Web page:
PSD2 Two Factor Authentication

PSD2 and Two Factor Authentication (2FA) came into force on 14 September 2019. The new regulations were intended to generate a safer payment environment and stimulate innovation within the EU. In the Revised Payment Services Directive (PSD2) there are two key elements to put focus on - Strong Customer Authentication (SCA) and Open Banking. SCA is a model that involves the Two Factor Authentication process. Whereas Open Banking regulations monitor access to consumer banking and payment accounts by Third Party Providers (TPP).

 

PSD2 2 Factor Authentication

PSD2 is a revised and updated version of Europe’s Payment Services Directive (PSD). It originally was designed to regulate and enhance mobile and online customer protection while making payments. The PSD2 2 Factor Authentication was introduced as part of SCA and is required for the majority of electronic transactions.

Two Factor Authentication is there to ensure the added security layer by minimising the risk of fraud while safeguarding buyers sensitive data. For instance, if someone acquires login details to a Facebook account, they can try to use it and hijack the personal account. Here, 2FA comes in - the hacker utilises an unusual device that is not linked to the account. Therefore, Facebook perceives it as a potential risk and when they attempt to log in the owner receives a notification about suspicious activity from a new device. It will ask to confirm if it is the owner or deny the login. When the owner rejects the log in, the implied risk of losing an account vanishes.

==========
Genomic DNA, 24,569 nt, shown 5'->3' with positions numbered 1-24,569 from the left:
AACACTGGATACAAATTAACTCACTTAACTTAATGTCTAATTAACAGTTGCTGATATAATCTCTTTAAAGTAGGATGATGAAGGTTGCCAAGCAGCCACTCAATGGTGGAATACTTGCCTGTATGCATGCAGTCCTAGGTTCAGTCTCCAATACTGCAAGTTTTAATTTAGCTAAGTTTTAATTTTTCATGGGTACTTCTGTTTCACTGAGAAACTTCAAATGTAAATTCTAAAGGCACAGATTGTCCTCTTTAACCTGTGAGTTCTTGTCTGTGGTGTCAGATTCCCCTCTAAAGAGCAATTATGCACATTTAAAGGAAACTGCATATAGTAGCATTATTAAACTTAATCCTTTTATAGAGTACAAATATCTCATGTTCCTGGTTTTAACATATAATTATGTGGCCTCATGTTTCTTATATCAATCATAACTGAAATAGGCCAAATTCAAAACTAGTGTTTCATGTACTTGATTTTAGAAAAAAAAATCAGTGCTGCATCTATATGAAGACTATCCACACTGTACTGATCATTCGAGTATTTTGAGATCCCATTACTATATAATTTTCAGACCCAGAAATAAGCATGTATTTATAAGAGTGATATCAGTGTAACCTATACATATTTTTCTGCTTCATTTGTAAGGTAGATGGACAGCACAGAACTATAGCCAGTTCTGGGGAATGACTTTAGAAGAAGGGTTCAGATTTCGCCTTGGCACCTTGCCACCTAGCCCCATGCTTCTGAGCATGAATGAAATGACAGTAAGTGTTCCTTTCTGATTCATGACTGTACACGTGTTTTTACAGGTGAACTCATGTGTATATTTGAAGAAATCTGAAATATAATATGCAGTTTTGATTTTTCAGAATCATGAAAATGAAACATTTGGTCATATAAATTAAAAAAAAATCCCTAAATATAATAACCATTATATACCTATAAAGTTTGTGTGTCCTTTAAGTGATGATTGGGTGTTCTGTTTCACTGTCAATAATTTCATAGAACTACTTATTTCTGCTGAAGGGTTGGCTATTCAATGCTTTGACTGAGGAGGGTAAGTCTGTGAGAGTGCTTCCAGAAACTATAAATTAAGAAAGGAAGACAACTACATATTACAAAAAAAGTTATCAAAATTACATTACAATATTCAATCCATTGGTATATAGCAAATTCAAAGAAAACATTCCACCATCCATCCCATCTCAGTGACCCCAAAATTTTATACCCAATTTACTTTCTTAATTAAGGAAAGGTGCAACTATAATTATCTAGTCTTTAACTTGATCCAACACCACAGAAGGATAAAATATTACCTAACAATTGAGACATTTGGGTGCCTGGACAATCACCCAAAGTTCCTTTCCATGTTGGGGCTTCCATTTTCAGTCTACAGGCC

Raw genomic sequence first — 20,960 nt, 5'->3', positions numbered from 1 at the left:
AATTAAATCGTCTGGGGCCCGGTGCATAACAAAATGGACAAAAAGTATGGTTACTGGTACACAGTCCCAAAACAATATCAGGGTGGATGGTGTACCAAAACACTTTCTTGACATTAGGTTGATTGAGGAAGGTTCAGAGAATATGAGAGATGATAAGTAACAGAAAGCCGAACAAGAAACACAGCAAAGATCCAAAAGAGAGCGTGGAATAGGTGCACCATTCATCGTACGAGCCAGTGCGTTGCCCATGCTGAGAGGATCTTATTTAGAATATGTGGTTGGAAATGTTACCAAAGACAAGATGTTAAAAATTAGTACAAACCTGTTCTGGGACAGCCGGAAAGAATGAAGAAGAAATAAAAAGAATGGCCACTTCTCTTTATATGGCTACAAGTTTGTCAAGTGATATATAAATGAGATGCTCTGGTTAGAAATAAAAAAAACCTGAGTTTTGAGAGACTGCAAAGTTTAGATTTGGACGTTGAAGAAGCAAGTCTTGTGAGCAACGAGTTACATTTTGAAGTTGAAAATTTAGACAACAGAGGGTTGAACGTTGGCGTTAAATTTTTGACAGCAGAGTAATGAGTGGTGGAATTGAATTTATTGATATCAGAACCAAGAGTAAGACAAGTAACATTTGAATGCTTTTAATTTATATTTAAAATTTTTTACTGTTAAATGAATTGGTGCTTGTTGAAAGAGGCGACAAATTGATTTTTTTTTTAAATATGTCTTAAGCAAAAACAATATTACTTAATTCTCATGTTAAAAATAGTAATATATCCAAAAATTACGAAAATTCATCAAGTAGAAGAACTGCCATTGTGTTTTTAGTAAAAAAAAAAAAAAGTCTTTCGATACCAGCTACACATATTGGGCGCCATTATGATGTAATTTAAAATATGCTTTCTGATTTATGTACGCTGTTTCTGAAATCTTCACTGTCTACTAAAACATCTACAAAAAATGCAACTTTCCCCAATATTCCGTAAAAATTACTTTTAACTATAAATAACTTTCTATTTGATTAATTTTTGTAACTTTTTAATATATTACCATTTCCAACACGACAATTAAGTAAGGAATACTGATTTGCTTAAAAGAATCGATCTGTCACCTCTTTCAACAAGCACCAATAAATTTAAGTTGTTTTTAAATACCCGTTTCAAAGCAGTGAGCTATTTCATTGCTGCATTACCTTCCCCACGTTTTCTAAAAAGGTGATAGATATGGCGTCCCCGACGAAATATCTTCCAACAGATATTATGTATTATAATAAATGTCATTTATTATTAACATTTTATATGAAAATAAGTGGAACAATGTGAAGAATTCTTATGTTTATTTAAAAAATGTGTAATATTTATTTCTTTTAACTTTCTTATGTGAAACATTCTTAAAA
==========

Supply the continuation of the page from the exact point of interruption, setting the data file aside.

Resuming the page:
The corresponding process occurs when a consumer uses a credit card - if there is an indication of the potential risk of fraud a person will be asked to provide additional details or confirm their identity before the funds can be accessed.

 

Strong Customer Authentication (SCA)

In recent years Internet usage has seen a dramatic increase in online shopping. The evolution and growing fraud likelihood led to the urgency of strict regulations. Therefore, the PSD2 directive is there to invigorate competition and open up further development opportunities while securing consumer data and reducing the levels of payment fraud. The majority of fraud cases appear on card-not-present transactions. This means that when the payment is made the cardholder is not obliged to utilise the physical card.

By using SCA and PSD2 Two Factor Authentication a user is well protected against fraud at the in house stores and online. To identify themselves users are obligated to provide at least two of their security elements. These elements can be:

  1. Knowledge - something a person knows, such as a password or PIN code.
  2. Ownership - something a person owns, such as a mobile device.
  3. Biometrics, something they are, such as fingerprint, face scan, iris scan.

To simplify the regulations and create a more comprehensive user experience PSD2 Two Factor Authentication has exemptions. For instance, SCA is only applied to online transactions above 30€. However, the payment value is not the only exception, it is possible to avoid SCA by performing low-value transactions, or using trusted beneficiaries. Moreover, with PSD2 regulations banks are now held responsible if a customer succumbs to online fraud without having to authorise the payment through SCA.

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